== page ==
Rives v. Atlantic Coast Line Railroad, 203 N.C. 227 (1932)

Sept. 28, 1932 · Supreme Court of North Carolina
203 N.C. 227


(Filed 28 September, 1932.)

1. Railroads D b — Violation of city ordinance relating to speed, signals and warnings held negligence.

Where a train is operated through a town at an excessive speed without giving warnings by whistle or bell in violation of an ordinance of the town the railroad company is guilty of negligence.

2. Same — Where pedestrian stands upon straight, unobstructed track in day-time until struck by train he is guilty of contributory negligence.

Where the evidence discloses that plaintiff’s intestate stood upon the tracks of the defendant railroad company in daylight, where the tracks *228were straight and unobstructed, until he was hit by defendant’s fast-moving train, the evidence discloses contributory negligence as a matter of law continuing up to the moment of impact.

3. Same: Negligence B lb — Doctrine of last clear chance does not apply where defendant is guilty of contributory negligence as a matter of law.

Where in an action by an administrator to recover damages against a railroad company for the death of his intestate the evidence discloses that the defendant was negligent and that the plaintiff’s intestate was guilty of contributory negligence as a matter of law and that the contributory negligence continued up until the time the intestate was struck and killed by the defendant’s train: Held, the doctrine of the last clear chance does not apply, and the defendant’s motion for judgment as of nonsuit was properly allowed.

Civil actioN, before Moore, Special Judge, at January Term, 1932, of Halifax.

Tbe tracks of defendant run through the center of the town of Enfield. There was an ordinance of the town prescribing a speed limit of fifteen miles per hour. Two streets in the town approach the tracks of the railroad company at right angles, but do not cross the same. Pedestrians for a period of from eighteen to twenty-five years, walked across the tracks at a foot crossing referred to by some of the witnesses as being similar to a pig path. There was a northbound track and a southbound track with certain parallel switches or pass tracks.

On the morning of 9 March, 1931, plaintiff’s intestate started across the tracks of defendant. An eye witness narrating the events, testified as follows: “I was right in front of Bellamy’s wholesale house when Mr. Rives was killed. I was walking along on the west side. I saw Mr. Rives when he came out between the old hotel and Bellamy’s wholesale house with a bottle of milk. He went over and stopped at the end of the ties and stayed there about a minute. There was a freight train passing on the other side something like four or five cars. He stayed there until the caboose passed, stepped over and started across, and when I knew anything the southbound train blew a distress blow as near to me as fifteen feet. The freight was moving. There was a man on the caboose. The man on the caboose was saying something to Mr. Rives, but I could not understand it. ... I am sure Mr. Rives never saw the train, and I never saw it until it blew. . . . Mr. Rives was standing up erect in the middle of the southbound track and had made one step over the irons when the train (freight) got by. The man on the caboose said something to Mr. Rives and by the time the caboose started by him he started to go across the track. I did not see him look toward the north the way the train was coming.” There was. other *229evidence that at the place where the plaintiff’s intestate was killed the tracks were straight and the view unobstructed for a distance of from a quarter to a half mile.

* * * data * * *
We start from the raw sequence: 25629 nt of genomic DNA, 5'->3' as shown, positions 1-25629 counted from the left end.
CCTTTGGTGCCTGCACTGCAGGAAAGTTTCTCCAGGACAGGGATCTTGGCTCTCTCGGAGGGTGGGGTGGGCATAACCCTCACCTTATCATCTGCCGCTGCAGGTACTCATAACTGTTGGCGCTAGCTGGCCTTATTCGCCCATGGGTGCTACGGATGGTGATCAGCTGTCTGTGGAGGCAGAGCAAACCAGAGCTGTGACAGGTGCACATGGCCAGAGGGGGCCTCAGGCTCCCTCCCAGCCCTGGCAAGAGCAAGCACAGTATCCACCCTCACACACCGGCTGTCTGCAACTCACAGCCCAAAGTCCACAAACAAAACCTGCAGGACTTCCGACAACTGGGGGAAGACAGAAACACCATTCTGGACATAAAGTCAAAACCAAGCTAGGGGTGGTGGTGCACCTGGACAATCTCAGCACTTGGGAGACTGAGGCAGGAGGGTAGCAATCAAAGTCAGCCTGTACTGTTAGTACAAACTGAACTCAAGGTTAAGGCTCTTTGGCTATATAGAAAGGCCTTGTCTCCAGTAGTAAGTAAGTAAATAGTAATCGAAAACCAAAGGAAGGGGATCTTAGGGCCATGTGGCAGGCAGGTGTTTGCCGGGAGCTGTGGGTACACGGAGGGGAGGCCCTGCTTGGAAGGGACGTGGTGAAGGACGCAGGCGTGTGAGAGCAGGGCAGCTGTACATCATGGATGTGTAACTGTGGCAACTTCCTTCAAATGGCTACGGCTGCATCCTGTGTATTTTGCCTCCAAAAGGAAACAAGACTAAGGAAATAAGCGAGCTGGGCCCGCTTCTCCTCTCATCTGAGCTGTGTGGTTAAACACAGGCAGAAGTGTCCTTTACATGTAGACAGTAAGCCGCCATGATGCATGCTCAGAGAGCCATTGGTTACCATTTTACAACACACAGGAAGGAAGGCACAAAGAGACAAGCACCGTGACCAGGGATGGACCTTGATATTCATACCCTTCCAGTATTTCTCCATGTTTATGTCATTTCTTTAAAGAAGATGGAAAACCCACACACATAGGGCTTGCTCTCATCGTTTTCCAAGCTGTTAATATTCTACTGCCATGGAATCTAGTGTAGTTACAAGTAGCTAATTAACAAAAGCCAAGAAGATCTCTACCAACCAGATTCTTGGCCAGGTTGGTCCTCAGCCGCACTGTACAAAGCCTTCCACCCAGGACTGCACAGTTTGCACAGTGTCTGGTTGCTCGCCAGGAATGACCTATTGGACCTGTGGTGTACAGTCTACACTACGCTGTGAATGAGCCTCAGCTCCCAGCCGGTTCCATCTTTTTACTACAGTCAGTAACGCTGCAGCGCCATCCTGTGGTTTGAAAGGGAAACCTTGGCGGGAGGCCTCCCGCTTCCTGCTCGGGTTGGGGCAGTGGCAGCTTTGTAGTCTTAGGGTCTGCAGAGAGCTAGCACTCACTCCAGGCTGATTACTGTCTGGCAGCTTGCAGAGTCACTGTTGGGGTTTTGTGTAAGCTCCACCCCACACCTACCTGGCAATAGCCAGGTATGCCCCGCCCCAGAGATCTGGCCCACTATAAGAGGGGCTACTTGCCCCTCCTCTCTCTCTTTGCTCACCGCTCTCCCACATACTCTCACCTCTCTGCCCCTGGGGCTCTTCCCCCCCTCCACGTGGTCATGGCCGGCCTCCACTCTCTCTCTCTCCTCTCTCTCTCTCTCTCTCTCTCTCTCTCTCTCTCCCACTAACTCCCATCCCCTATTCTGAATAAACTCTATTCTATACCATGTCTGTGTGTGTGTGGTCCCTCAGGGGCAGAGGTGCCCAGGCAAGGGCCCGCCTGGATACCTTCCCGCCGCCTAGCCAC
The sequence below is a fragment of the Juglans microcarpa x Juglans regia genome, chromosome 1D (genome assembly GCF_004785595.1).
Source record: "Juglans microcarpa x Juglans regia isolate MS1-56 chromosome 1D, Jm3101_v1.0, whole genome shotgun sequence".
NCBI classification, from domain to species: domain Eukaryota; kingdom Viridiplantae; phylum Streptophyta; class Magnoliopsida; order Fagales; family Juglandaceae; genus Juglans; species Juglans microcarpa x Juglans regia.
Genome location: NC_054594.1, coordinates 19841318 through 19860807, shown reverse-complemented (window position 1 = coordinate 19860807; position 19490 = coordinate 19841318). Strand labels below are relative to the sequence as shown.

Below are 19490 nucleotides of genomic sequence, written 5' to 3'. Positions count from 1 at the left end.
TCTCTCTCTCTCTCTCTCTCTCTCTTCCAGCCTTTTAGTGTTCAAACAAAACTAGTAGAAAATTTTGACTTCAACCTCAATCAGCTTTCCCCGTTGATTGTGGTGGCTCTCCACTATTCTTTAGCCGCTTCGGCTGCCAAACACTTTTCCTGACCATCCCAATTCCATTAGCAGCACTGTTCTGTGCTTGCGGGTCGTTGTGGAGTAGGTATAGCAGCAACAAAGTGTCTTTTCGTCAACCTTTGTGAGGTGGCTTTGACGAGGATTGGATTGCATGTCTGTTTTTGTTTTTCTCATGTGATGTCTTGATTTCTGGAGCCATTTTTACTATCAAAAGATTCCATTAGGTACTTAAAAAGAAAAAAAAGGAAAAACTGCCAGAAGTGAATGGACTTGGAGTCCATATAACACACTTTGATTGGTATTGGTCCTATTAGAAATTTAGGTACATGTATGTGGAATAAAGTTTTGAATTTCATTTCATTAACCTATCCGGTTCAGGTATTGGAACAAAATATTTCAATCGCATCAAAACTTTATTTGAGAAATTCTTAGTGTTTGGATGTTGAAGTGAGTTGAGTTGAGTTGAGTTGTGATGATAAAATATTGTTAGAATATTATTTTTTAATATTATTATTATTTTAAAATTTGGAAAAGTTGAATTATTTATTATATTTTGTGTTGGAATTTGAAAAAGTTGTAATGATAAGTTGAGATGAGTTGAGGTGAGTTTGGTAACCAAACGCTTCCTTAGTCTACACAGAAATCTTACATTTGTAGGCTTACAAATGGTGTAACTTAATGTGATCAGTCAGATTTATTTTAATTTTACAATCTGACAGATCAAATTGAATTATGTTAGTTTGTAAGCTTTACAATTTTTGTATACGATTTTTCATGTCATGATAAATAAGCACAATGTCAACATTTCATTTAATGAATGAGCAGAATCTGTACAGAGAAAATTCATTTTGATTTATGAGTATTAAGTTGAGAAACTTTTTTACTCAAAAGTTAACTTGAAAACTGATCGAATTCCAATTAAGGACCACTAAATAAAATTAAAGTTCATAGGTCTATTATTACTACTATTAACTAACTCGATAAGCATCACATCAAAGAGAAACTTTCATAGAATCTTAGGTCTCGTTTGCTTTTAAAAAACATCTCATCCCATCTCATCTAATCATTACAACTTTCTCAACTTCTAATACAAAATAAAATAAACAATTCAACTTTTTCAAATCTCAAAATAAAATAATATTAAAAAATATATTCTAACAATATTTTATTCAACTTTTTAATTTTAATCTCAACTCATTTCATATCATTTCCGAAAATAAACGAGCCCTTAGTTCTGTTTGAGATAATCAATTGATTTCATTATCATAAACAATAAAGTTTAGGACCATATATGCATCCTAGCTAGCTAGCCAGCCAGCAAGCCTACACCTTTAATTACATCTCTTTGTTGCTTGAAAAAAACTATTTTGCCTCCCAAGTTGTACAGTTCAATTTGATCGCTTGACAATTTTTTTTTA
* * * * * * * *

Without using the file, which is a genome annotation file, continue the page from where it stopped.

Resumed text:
At the conclusion of evidence for plaintiff there was judgment of nonsuit and the plaintiff appealed.

J. W. Bailey and Ward & Grimes for plaintiff.

Thomas W. Davis, F. S. Spruill and Dunn & Jolmson for defendant.

Brogden, J.

The evidence paints the following picture: The defendant operates through the town of Enfield two parallel tracks, designated as a southbound track and a northbound track. A pedestrian using a much frequented path starts across the tracks. A freight train is slowly moving on the northbound track. He stands upon the southbound track, waiting for the freight train to clear, and as the caboose passes him, a man on the caboose says something to him. "While thus standing on the southbound track a fast passenger train is rushing down upon him at the rate of fifty or sixty miles an hour, without the sound of whistle or bell and in violation of an ordinance of the town. The pedestrian does not look in the direction from which the passenger train is approaching, and perhaps never knew what struck him. The killing occurred at about nine o’clock in the morning of a clear day and the vision of the pedestrian was unobstructed for a distance of approximately a half mile.

Upon the foregoing facts three propositions of law must be considered in order to determine ultimate liability:

First: The defendant railroad company was guilty of negligence. This conclusion has been so frequently announced by the court in similar cases that it is unnecessary to cite authorities.

Second: The pedestrian was guilty of contributory negligence. In the daytime on a clear day he was standing on a live track without looking or otherwise taking any precaution for his own safety, and stood there until a fast passenger train snuffed out his life. Consequently he was guilty of contributory negligence, which continued up to the moment of the impact.

Three: Is the doctrine of “last clear chance” applicable ? This inquiry must be answered in the negative. It is said in Redmon v. R. R., 195 N. C., 764, 143 S. E., 829: “The doctrine does not apply when contributory negligence of the injured party barred recovery as a matter of law. Otherwise contributory negligence would totally disappear.